More than 100,000 households in Kitui County will benefit from a technology-based livestock improvement and multiplication programme through mass breeding.
The target beneficiaries – majority who keep traditional cattle – will have their animals artificially inseminated for free in order to progressively improve the quality and quantity of beef and milk they produce.
The plan which was launched Thursday at Mbitini market in Kitui Rural Constituency will use scientific methods to synchronise animals to get on heat at the same time and then administer mass artificial insemination.
According to Kitui Deputy Governor Wathe Nzau, the county has adopted a synchronisation method that manipulates a herds' ovulation cycle and induces a large number of females to be on heat in a short, predetermined time.
Dr Nzau – a veterinary doctor by training – said the programme will help local farmers earn more money from technology-based livestock keeping while in future opening a new front for wealth creation and fighting poverty.
"When the manipulation is achieved by inducing hormones, it biologically triggers a new fertilisation schedule where mass artificial insemination can be administered to hundreds of cows that are prepared for conception," Dr Nzau explained to Nation after presiding over the launch of the project.
The deputy governor said the county plans to have about 250,000 cattle fertilised between now and March this year across all the 40 wards in Kitui with the hope of producing the same number of calves in October.
"The dams (mothers of calves) will be the animals owned by Kitui farmers while the sire bulls will be through selected semen straws from Kenya Animal Genetic Resources Centre (KAGRC- Kabete)," he said.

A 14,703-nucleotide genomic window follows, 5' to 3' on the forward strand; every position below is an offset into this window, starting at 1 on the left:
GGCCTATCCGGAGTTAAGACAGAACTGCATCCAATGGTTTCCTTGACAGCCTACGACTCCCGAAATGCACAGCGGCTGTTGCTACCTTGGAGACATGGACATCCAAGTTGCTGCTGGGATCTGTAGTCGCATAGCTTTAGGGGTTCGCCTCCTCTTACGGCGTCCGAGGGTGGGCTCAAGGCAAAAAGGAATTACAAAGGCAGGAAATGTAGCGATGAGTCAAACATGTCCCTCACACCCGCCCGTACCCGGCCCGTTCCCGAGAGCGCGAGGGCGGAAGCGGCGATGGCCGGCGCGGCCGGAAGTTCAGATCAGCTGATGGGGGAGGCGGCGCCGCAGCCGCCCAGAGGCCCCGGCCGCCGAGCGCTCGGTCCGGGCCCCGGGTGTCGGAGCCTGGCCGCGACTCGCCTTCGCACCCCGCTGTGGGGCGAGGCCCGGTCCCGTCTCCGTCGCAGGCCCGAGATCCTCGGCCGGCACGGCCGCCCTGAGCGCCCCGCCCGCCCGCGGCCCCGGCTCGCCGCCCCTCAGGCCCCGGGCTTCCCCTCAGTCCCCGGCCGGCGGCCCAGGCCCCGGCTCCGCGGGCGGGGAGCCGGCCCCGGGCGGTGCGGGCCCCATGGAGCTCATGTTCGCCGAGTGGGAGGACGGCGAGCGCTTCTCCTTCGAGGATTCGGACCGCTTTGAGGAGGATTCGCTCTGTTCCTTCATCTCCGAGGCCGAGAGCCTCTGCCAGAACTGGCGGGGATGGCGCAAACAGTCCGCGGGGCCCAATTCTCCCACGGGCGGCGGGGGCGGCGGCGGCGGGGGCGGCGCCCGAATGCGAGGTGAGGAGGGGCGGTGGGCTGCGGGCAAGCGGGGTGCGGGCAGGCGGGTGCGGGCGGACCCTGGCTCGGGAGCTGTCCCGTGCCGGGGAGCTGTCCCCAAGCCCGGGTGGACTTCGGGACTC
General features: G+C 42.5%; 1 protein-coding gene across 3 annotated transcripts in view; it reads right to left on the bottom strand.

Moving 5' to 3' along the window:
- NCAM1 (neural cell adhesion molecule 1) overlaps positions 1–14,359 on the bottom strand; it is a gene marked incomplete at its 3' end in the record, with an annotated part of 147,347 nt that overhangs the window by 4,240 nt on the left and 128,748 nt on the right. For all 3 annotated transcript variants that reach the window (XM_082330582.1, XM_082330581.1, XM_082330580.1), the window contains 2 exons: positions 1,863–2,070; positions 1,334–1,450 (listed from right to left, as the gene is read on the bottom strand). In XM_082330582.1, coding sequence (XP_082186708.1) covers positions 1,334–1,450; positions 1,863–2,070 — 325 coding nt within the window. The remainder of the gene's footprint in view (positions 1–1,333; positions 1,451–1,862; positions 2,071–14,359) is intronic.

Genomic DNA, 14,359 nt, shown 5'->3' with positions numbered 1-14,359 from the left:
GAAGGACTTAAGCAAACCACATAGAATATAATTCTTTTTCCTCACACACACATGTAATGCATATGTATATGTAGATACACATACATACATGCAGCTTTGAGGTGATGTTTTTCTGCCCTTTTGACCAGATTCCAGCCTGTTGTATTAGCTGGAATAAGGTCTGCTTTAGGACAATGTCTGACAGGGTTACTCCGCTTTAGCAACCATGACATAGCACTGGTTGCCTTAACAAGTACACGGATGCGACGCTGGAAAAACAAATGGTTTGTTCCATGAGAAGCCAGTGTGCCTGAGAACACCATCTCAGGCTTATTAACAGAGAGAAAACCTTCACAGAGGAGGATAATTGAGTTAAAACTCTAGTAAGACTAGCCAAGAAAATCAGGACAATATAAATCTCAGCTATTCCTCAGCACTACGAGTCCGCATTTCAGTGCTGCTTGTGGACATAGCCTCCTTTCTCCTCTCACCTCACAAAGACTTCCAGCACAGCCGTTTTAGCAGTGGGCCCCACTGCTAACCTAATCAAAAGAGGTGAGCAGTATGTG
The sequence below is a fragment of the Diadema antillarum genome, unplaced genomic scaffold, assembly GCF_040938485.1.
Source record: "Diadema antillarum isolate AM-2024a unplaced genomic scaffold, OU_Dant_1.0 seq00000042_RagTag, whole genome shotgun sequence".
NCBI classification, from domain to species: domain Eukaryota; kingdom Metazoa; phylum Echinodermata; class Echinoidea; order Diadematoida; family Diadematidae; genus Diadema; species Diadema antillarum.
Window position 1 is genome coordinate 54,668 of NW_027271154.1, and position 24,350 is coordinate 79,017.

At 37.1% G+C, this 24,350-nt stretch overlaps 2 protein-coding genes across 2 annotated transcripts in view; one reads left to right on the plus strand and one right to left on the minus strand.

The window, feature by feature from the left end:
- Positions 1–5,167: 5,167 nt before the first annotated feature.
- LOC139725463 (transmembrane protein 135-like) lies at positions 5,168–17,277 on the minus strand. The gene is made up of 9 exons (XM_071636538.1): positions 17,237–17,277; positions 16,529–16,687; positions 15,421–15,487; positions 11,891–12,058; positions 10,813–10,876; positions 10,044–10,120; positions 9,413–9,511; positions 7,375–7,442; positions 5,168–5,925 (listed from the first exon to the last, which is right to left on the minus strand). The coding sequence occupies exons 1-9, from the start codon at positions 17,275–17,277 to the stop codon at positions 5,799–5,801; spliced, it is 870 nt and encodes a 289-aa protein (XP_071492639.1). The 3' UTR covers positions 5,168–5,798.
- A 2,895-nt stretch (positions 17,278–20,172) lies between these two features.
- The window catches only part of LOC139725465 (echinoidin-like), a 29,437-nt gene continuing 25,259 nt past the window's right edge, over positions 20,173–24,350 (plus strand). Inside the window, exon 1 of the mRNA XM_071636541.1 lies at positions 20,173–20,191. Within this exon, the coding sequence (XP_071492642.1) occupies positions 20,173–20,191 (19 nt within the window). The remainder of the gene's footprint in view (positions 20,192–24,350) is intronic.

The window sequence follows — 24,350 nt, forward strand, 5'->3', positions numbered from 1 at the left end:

The production of the calves is timed to coincide with November rainy season when there will be plenty of pasture.
South Eastern Kenya University is providing the technical support by doing the breeding trials at its main campus, training hundreds of inseminators for the county and developing dry land pasture seeds.
Dr Nzau said the main objective of the programme is to produce both pure and cross-breed dairy animals from the local dairy herds and the local indigenous Zebu and Boran cattle herds.
"This programme aims at changing the traditional livestock kept in Kitui by locally producing cross-breeds of Friesian, Guernsey, Jersey, Brown Swiss, Boran and Sahiwal among others that can cope with the county's climatic conditions," said Dr Nzau.
He said in two years, this will enable livestock farmers to compete on equal basis or even better with those from other parts of Kenya.
According to county livestock statistics, Kitui has about 401,265 head of cattle and only 6,685 are good dairy cattle, making the county heavily deficient in milk supply for domestic and commercial consumption.
County Agriculture Executive Emmanuel Kisangau said the county government has purchased semen of the listed breeds on behalf of farmers and will deploy enough livestock extension officers to carry out the insemination.
"If each of the 60,000 livestock keeping households in Kitui can produce only five litres of milk per day, that would be 300,000 litres per day. If it retails at Sh50 per litre it would fetch Sh15 million per day, Sh 450 million per month and Sh5.4 billion annually," Mr Kisangau said.